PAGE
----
Thursday, June 14, 2018
Remarkably, the forecast from last Monday calling for weekend rains in the Steamboat Springs area looks to verify as an unseasonably cold Pacific Northwest storm, originally formed with some air from the North Pole, drops into the Great Basin and mixes with the remnants of former Hurricane Bud, currently near the southern tip of Baja.
Mid and upper-level moisture is already increasing as the southwesterly and southerly flow ahead of the storm carries subtropical moisture from the Mexican Plateau over Colorado. Our area will see the chance of an afternoon storm or two today, though they may produce more wind than rain as the lower levels of the atmosphere remain quite dry.
The coverage of storms should increase tomorrow afternoon and evening, with a better chance of precipitation reaching the ground as moisture continues to improve at all levels of the atmosphere.
By Saturday, the moisture from the Mexican Plateau is replaced by the deep tropical moisture associated with the remnants of decaying Hurricane Bud as it moves northward. Timing is still subject to change, but there may some showers early in the day before they intensify and become more numerous in the afternoon and overnight. Locally heavy rainfall rainfall is likely for those areas under the stronger cells, but most areas should see a twelve hour period of at least light to moderate rain.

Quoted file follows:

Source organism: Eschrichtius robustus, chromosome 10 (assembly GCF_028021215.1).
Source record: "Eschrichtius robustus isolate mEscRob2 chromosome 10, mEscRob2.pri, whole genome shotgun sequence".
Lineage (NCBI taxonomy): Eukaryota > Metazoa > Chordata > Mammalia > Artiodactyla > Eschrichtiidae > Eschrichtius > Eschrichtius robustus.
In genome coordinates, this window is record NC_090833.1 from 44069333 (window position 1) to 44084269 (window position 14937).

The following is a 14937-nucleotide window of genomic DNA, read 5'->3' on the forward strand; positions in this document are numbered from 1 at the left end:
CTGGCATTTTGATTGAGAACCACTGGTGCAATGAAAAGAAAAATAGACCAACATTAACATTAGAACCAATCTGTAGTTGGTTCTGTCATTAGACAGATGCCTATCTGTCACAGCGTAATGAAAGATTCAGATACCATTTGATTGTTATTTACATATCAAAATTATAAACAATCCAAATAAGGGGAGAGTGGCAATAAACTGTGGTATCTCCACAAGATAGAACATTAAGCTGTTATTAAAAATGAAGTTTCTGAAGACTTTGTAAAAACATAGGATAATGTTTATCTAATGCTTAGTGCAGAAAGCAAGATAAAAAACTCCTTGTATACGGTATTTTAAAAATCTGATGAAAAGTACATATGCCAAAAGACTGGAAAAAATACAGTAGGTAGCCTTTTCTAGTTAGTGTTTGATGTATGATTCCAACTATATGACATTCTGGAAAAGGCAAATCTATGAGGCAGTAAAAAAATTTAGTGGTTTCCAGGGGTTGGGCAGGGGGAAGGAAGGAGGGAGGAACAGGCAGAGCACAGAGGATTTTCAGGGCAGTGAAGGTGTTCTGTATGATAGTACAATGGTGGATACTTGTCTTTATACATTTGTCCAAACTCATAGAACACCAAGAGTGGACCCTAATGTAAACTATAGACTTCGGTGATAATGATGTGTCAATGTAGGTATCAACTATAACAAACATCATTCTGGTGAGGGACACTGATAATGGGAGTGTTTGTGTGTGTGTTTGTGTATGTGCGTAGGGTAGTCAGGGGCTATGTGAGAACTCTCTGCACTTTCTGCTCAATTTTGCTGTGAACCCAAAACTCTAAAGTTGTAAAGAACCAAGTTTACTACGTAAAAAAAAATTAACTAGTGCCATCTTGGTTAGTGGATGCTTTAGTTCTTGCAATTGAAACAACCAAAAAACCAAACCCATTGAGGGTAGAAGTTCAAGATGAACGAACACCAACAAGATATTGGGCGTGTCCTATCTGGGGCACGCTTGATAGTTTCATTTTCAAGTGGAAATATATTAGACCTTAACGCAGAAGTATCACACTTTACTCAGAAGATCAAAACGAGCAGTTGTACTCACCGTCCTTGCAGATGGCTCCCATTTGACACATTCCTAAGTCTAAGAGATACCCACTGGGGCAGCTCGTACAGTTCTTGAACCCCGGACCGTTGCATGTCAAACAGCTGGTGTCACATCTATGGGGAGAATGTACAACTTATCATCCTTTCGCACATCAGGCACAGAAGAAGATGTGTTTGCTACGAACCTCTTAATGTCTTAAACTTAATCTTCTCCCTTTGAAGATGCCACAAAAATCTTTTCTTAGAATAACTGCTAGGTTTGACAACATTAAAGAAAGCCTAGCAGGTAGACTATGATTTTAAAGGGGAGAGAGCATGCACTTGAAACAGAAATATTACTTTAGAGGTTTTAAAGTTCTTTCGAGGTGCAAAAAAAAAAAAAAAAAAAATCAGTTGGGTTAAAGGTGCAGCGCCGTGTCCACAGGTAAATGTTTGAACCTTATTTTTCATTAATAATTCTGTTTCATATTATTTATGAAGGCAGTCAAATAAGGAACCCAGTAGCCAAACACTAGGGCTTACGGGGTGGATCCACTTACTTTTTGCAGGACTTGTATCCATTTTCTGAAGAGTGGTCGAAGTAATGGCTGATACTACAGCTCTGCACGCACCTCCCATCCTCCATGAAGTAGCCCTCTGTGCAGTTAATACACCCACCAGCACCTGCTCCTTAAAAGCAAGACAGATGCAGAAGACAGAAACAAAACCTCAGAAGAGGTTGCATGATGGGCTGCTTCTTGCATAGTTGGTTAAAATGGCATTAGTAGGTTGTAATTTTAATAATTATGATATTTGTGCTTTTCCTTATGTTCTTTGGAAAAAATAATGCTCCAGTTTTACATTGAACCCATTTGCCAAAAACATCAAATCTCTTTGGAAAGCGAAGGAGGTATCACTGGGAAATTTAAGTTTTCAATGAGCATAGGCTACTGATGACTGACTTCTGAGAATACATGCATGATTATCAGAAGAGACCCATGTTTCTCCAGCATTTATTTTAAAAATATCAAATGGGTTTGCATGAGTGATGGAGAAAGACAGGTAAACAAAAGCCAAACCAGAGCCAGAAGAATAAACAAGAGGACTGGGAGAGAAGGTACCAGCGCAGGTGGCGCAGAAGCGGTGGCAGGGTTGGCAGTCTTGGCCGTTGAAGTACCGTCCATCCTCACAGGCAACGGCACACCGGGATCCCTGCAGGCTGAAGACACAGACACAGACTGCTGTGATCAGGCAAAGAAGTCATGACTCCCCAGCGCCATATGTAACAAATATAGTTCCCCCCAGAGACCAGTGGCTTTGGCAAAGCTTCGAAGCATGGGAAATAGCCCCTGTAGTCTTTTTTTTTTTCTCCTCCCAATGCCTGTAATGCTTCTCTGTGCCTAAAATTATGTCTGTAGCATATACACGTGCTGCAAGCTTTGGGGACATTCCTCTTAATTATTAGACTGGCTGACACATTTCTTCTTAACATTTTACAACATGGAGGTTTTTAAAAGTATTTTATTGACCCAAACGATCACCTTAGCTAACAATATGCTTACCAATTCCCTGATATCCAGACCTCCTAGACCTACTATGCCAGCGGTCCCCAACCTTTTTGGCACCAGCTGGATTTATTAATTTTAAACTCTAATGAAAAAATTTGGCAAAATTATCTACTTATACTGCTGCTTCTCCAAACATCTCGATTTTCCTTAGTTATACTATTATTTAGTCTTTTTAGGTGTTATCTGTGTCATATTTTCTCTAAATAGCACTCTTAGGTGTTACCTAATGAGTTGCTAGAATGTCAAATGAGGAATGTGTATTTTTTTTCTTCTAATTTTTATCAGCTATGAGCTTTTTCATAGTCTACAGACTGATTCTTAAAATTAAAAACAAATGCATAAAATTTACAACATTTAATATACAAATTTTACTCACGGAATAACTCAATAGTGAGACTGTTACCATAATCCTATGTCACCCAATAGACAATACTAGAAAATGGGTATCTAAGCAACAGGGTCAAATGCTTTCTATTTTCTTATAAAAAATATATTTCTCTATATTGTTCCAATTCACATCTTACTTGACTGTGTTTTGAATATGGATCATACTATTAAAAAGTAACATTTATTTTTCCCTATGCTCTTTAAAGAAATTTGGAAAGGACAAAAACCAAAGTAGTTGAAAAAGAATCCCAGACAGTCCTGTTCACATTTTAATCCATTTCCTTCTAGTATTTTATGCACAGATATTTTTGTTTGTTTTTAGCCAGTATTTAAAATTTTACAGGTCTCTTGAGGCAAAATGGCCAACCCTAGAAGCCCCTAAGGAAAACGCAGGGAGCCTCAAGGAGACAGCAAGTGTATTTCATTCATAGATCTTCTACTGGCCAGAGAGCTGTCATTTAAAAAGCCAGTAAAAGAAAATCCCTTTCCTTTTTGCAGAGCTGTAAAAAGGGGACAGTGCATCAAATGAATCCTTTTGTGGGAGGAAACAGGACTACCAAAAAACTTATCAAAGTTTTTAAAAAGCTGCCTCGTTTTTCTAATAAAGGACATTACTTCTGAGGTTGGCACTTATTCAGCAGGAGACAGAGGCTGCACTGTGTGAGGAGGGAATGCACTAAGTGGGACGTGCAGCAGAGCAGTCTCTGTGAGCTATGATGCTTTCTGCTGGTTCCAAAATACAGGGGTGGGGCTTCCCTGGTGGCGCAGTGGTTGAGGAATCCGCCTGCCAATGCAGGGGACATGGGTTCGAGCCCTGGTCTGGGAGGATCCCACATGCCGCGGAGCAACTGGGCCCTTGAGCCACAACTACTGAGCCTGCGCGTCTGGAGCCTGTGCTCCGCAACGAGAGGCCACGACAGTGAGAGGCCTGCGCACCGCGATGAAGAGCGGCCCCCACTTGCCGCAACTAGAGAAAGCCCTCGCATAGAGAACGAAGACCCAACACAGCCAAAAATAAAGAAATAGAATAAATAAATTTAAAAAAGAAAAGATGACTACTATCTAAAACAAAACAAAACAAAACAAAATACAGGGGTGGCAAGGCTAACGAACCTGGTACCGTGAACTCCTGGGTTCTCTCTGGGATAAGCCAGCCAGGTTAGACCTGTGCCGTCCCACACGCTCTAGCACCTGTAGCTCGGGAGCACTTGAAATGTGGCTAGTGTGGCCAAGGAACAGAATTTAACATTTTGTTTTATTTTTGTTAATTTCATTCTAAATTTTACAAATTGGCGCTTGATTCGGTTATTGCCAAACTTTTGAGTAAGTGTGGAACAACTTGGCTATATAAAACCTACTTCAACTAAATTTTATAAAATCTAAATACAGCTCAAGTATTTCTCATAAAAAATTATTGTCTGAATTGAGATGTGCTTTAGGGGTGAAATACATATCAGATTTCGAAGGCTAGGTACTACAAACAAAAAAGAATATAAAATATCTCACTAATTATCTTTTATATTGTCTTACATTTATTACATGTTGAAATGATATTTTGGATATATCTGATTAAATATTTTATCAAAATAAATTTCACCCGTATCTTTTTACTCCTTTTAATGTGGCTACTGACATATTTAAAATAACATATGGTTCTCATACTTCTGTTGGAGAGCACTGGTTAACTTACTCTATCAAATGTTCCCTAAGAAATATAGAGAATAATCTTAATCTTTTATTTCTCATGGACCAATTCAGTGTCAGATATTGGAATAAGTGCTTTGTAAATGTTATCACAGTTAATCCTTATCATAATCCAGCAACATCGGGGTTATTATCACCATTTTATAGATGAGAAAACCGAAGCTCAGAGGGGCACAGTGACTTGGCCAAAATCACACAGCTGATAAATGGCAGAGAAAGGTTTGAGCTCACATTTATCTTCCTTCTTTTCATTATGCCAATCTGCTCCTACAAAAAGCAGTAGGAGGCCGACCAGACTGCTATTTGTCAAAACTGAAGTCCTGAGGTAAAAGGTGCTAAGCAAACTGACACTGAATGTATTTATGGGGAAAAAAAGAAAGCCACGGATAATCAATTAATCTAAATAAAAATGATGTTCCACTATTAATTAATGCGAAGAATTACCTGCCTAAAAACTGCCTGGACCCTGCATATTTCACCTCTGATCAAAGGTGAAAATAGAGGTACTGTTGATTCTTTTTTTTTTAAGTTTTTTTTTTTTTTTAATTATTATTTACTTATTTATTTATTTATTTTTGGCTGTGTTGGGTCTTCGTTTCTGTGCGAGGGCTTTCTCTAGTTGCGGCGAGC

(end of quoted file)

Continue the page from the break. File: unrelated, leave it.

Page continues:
There will likely be a break Sunday morning as the remnants of the hurricane pass north of our area, but additional energy rounding the Great Basin storm will continue the chance of Sunday storms, perhaps as early as late morning. Additionally, another storm from the north may graze northern Colorado Sunday afternoon and drag a cool front near our area which may, if it is close enough, be another trigger for strong storms.
It is unusual to have so much weather several days before Summer Solstice next Thursday, and worth noting.
And as might be expected with so much weather, there is a fair bit of uncertainty with the position of the unseasonably cold Great Basin storm as it wobbles to our west. Right now, weather forecast models keep the storm to our west through most of the upcoming work week. The southwest flow ahead of the storm is advertised to carry some dry air from the Desert Southwest over Colorado and return seasonable temperatures and mostly dry conditions to our area.
At some point late in the work week or early next weekend, shower chances increase again as at least a piece of the Great Basin storm is forecast to be nudged toward our area by another Pacific storm approaching the West Coast.
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